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Re: Basque Gender Marking (was Re: Further language development Q's)

From:Chris Bates <chris.maths_student@...>
Date:Wednesday, September 22, 2004, 13:46
Tamas Racsko wrote:

>On 21 Sep 2004 Chris Bates <chris.maths_student@NTL...> wrote: > > > >>basques can use special auxilliary >>verb forms which also reflect the gender of the addressee! >> >> > > Basque makes inanimate vs. animate distinction in another >connection. Before locative suffixes animate noun phrases are >marked by a suffix |ga|, but |ta| is inserted in case of inanimate >noun phrases that have no singular determiner (inanimate noun >phrases with singular determiner take zero suffix). > > Therefore I think about the gender marking in personal agreement >slots of Basque verbs as subclasses of animate class. In this >respect, it is not grammatical "gender" but natural "sex". Sex in >2nd-person utterances is often expressed even in languages which >have no gender marking (in 2nd person or at all) by >supragrammatical means, cf. |Come here, _boy_|, |How are you, >_girls_|. > > > >
*shrugs* It still seems strange to me. I don't actually know any of the intimate forms (so I didn't know they didn't occur in the nor slot) since they aren't really used much in most "learn basque" courses, given the number of verb forms you need to acquire just to speak formally to someone.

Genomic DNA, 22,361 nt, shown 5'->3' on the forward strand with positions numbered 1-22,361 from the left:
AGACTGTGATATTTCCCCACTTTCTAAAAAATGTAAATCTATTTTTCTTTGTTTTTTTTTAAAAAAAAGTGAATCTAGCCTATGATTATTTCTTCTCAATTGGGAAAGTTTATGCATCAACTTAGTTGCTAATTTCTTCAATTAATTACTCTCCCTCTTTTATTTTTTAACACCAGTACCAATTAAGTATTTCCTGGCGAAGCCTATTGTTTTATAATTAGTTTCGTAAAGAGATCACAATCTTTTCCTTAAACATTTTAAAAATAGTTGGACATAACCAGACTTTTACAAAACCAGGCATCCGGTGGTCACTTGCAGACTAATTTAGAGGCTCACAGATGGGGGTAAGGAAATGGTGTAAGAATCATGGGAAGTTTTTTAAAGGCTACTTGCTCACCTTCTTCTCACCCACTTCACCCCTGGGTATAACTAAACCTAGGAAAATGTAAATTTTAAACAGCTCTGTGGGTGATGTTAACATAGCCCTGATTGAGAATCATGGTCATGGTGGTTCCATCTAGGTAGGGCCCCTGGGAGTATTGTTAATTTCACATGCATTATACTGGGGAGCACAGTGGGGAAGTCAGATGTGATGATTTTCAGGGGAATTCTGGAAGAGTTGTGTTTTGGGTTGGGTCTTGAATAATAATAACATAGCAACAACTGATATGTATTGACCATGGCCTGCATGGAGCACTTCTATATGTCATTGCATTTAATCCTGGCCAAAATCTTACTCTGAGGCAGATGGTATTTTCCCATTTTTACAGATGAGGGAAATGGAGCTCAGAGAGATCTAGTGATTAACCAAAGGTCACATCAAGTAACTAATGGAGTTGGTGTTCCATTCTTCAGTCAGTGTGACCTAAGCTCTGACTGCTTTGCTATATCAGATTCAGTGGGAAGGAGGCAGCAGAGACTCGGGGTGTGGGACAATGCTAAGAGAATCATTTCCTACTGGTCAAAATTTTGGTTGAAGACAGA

>>the auxilliary verb agrees with the Actor, Patient, Recipient, and >>the Gender of the addressee (if that addressee is familiar or >>intimate) >> >> > > AFAIK synthetic verbs (not just auxiliary but a few others also) >have three functional slots for personal agreement marking: "nor" >or absolutive slot, "nori" or dative slot, "nork" or ergative slot. >Patient fills "nor" slot, Actor is ambivalent: it tries first to >connect to "nor" slot; but if it is already occupied by Patient, >Actor opens and fills "nork" slot. (A similar interesting >precedence rule determines the actual position of "nork" slot in >the suffix chain.) > > >
This doesn't seem unusual to me given the ergative morphology of the rest of Basque. It seems to make perfect sense. :)
> Gender (or sex) marking is possible only in "nori" and "nork" >slots, "nor" slot has a single allomorph for both male and female >2nd person morpheme. > > > > >>I don't think even Inuit can beat this level of agreement lol... >> >> > > I am not aware of Inuit grammar, but polysynthetical languages >may have additional slots for further case agreement. I have an >example from Sumerian where locative marking is involved in >addition: |mu-na-ni-n-du-{}| 'he/she has built it there for >him/her'; |mu| ventive modality: Actor is animate; |na| < |ra| - >dative marker: sg3 animate Recipient; |ni| - locative marker; |n| - >ergative and aspect marker: sg3 Actor from perfective (=hamtu) >series; |du| - verbal stem: to build; |{}| (terminal zero morpheme) >- absolutive marker: sg3 inanimate Patient. > > >
AFAIK, inuit exhibits agreement with the Actor and Patient only, but I don't speak the language so I might be wrong. :) Its quite difficult to get good materials even for Basque... its impossible it seems to learn inuit unless you go and live with a speaker, since there seem to be no good teaching books/tapes etc.